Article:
UN Secretary-General Kofi Annan has urged Chinese and Japanese leaders to use this week's Asia-Africa summit in Indonesia to improve their relations.
The Chinese government seems to approve of the protests
Mr Annan said China and Japan had important ties and he hoped they could resolve their differences peacefully.
The two countries blame each other for a row which has led to violent anti-Japanese demonstrations in China.
Chinese protesters are angry about new Japanese school textbooks, which they say gloss over wartime atrocities.
'Harsh words' fear
The Asia-Africa summit is expected to be attended by the Chinese President, Hu Jintao, and Japan's Prime Minister, Junichiro Koizumi.
Japan's Foreign Minister Machimura Nobutaka finished a fence-mending visit to China on Tuesday without resolving the crisis.
China's State Councillor Tang Jiaxuan told Mr Nobutaka that Japan had "repeatedly failed the trust of the Chinese people," and damaged ties between the two nations, state media reports.
Mr Machimura had asked for apology and compensation from China for its failure to stop demonstrators from damaging the Japanese embassy in Beijing, consulate generals and Japanese enterprises.
But China says it has nothing to apologise for.
Mr Annan said Prime Minister Koizumi and President Hu should meet at the Asia-Africa summit which opens on Thursday.
"They have lots of relationship on all fronts - political, economic and social - and I hope those important aspects of their relationship will encourage them to resolve their differences," he said.
The Chinese foreign ministry said it was still considering the meeting, which Japan has proposed as well.
But Mr Koizumi said: "If it's going to be the exchange of harsh words, it's better not to meet".
Japanese officials are increasingly concerned about long-term damage to booming trade and investment between the two countries.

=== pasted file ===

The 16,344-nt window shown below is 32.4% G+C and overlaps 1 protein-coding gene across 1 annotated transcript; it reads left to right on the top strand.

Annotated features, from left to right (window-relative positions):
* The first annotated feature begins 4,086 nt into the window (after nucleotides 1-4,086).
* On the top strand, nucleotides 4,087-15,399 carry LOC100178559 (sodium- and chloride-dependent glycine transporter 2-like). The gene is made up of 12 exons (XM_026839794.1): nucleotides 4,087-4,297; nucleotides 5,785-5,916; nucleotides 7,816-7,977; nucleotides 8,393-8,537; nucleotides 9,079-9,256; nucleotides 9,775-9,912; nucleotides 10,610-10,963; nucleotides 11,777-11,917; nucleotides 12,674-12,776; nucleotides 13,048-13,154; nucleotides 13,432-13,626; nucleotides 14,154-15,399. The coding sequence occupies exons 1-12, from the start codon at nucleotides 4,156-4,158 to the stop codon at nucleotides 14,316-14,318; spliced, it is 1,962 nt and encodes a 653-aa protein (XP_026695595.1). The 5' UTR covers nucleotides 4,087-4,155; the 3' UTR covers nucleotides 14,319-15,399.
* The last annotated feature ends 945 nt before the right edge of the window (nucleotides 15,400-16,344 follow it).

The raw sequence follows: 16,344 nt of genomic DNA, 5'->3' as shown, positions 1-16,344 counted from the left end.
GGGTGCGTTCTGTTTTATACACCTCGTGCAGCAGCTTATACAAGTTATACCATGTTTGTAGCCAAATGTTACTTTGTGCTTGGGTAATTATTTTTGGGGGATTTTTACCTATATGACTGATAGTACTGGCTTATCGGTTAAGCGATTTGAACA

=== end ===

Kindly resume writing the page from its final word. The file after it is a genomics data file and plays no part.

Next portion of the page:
Saturday and Sunday saw the third consecutive weekend of anti-Japanese protests in China. There were large demonstrations, involving thousands of people, in Shenzhen and Shanghai, and smaller protests reported in the cities of Shenyang, Zhuhai, Dongguan and south-western Chengdu.
Analysts say the scale of the disturbances is unusual for China, and indicates tacit official support for the protesters.
But our correspondent says Beijing appears to be moving towards controlling activities in certain areas - for example, university students have been told to stay on campus.
The protests were triggered by Japan's decision to approve eight school textbooks which critics say gloss over the country's actions before and during World War II.
Among the issues causing outrage is the description of the Japanese army's massacre of between 50,000 and 300,000 civilians in the Chinese city of Nanjing in 1937 and 1938 as "an incident".
Tokyo says private companies, not the government, were responsible for the texts, and that it is up to individual school districts to decide which books they use.